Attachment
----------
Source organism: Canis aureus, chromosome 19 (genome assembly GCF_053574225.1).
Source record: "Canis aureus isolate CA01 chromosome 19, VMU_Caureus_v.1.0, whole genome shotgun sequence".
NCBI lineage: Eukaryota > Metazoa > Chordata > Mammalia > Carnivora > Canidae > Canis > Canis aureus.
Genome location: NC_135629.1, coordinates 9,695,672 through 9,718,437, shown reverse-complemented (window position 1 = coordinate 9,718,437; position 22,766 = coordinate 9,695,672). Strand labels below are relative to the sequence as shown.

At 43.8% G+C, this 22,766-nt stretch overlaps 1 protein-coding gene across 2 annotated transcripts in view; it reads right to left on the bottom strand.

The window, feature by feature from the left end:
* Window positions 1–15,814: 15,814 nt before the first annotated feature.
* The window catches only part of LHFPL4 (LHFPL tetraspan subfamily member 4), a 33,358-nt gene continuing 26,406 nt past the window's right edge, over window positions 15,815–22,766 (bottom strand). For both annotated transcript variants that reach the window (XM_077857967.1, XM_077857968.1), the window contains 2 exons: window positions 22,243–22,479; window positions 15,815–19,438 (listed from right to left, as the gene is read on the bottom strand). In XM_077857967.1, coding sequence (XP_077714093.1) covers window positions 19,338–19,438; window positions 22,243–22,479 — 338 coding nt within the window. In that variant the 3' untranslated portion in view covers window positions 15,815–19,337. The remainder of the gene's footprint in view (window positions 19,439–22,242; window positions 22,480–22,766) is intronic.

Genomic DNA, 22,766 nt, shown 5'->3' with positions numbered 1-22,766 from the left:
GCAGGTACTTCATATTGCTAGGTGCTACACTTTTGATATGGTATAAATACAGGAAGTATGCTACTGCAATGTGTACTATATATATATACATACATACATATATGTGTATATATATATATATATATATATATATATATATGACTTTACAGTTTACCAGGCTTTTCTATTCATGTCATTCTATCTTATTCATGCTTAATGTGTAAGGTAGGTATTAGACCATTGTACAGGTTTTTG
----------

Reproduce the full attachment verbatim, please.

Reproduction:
Source organism: Canis aureus, chromosome 19 (genome assembly GCF_053574225.1).
Source record: "Canis aureus isolate CA01 chromosome 19, VMU_Caureus_v.1.0, whole genome shotgun sequence".
NCBI lineage: Eukaryota > Metazoa > Chordata > Mammalia > Carnivora > Canidae > Canis > Canis aureus.
Genome location: NC_135629.1, coordinates 9,695,672 through 9,718,437, shown reverse-complemented (window position 1 = coordinate 9,718,437; position 22,766 = coordinate 9,695,672). Strand labels below are relative to the sequence as shown.

At 43.8% G+C, this 22,766-nt stretch overlaps 1 protein-coding gene across 2 annotated transcripts in view; it reads right to left on the bottom strand.

The window, feature by feature from the left end:
* Window positions 1–15,814: 15,814 nt before the first annotated feature.
* The window catches only part of LHFPL4 (LHFPL tetraspan subfamily member 4), a 33,358-nt gene continuing 26,406 nt past the window's right edge, over window positions 15,815–22,766 (bottom strand). For both annotated transcript variants that reach the window (XM_077857967.1, XM_077857968.1), the window contains 2 exons: window positions 22,243–22,479; window positions 15,815–19,438 (listed from right to left, as the gene is read on the bottom strand). In XM_077857967.1, coding sequence (XP_077714093.1) covers window positions 19,338–19,438; window positions 22,243–22,479 — 338 coding nt within the window. In that variant the 3' untranslated portion in view covers window positions 15,815–19,337. The remainder of the gene's footprint in view (window positions 19,439–22,242; window positions 22,480–22,766) is intronic.

Genomic DNA, 22,766 nt, shown 5'->3' with positions numbered 1-22,766 from the left:
GCAGGTACTTCATATTGCTAGGTGCTACACTTTTGATATGGTATAAATACAGGAAGTATGCTACTGCAATGTGTACTATATATATATACATACATACATATATGTGTATATATATATATATATATATATATATATATATGACTTTACAGTTTACCAGGCTTTTCTATTCATGTCATTCTATCTTATTCATGCTTAATGTGTAAGGTAGGTATTAGACCATTGTACAGGTTTTTG